On 28 February, Indian officials again alleged that two Pakistan Air Force (PAF) jets had violated Indian airspace. According to the Indian officials, the PAF jets were intercepted over the Poonch and Krishna Gati sectors. However, no aerial combat took place and PAF jets returned to their airspace.
In April 2019, a joint Indian Air Force-Indian Army BDS unit claimed to have carried out a bomb defusal operation in Mendhar, Rajouri, where they had successfully defused 3-4 unexploded H-4 SOW bombs that had been fired from PAF jets.
The Indian Air Force was displeased with the performance of the R-77 missiles since they were outranged by the AIM-120 AMRAAM used by Pakistan Air Force. Hence, they are planning to rearm using the I-Derby ER missile instead.
DG ISPR Asif Ghafoor later conducted a press conference, stating: “Since today morning activity has been ongoing at LoC. This morning PAF engaged six targets across LoC from within Pakistani airspace”. He also said that the strikes were carried out to just demonstrate Pakistan’s aggressive capabilities. Pakistan asserted that no F-16 was used in the operation. Initially, Pakistani officials stated that two IAF personnel were caught but later corrected their statement and stated that only one IAF personnel was in their custody. Pakistani officials stated that it was the fog of war that led them to believe that there were two IAF personnel in their custody.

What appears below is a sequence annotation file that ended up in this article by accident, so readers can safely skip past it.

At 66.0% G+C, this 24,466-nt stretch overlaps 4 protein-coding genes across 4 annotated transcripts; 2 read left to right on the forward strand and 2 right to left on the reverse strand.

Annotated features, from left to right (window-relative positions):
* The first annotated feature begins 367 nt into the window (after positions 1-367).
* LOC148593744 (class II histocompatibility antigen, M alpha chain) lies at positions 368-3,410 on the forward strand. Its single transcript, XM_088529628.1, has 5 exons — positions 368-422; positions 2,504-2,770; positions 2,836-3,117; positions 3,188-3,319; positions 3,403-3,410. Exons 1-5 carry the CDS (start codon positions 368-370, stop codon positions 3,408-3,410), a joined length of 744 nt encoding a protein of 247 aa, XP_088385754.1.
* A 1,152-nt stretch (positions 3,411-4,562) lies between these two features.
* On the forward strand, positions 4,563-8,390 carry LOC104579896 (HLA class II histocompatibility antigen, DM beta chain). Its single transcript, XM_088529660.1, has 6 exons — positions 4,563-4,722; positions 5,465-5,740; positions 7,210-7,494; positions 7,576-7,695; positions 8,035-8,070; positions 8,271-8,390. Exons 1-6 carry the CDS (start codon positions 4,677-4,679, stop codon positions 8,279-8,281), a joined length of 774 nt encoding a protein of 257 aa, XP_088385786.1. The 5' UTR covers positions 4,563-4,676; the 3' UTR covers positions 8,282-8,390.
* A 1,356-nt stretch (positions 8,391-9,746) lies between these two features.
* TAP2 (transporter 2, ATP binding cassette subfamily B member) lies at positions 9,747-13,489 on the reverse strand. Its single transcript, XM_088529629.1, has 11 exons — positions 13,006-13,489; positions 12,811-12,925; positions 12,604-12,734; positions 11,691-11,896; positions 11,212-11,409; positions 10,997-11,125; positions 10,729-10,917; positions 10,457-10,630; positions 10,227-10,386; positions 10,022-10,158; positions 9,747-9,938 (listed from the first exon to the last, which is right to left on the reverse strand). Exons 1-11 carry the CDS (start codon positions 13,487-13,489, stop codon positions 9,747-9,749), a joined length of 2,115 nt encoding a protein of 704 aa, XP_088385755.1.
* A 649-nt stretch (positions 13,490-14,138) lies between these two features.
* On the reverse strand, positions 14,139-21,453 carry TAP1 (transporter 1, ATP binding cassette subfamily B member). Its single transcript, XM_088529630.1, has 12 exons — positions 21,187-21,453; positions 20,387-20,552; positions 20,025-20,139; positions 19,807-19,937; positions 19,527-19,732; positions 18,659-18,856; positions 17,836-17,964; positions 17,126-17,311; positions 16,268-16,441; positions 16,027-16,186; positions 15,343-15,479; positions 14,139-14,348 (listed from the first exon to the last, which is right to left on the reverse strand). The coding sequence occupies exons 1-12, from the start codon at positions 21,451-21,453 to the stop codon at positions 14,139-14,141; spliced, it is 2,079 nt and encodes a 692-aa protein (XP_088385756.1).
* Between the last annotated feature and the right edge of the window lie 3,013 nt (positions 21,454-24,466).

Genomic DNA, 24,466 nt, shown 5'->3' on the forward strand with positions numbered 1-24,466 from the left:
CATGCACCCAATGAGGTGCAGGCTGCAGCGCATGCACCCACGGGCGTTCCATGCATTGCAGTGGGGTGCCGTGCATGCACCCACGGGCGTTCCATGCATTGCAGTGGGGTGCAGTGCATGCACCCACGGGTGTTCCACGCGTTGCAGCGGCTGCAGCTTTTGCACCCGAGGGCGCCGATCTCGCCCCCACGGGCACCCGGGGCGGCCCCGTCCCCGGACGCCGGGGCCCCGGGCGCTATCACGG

Prime Minister Imran Khan addressed the nation saying that the sole purpose of our action was to convey that “if you can come into our country, we can do the same”. Khan also offered India for peace talks.
3. United States
According to Foreign Policy journalist Lara Seligman, U.S. officials with direct knowledge of the matter asserted that the US has recently completed a physical count of Pakistan’s F-16s and has found none missing. One US official also disagreed with India’s claim that usage restrictions disallow Pakistan from employing F-16s in military encounters with India.The Washington Post, Indian newspaper Hindustan Times reported that a United States Department of Defense spokesman claimed that he was “not aware” of any such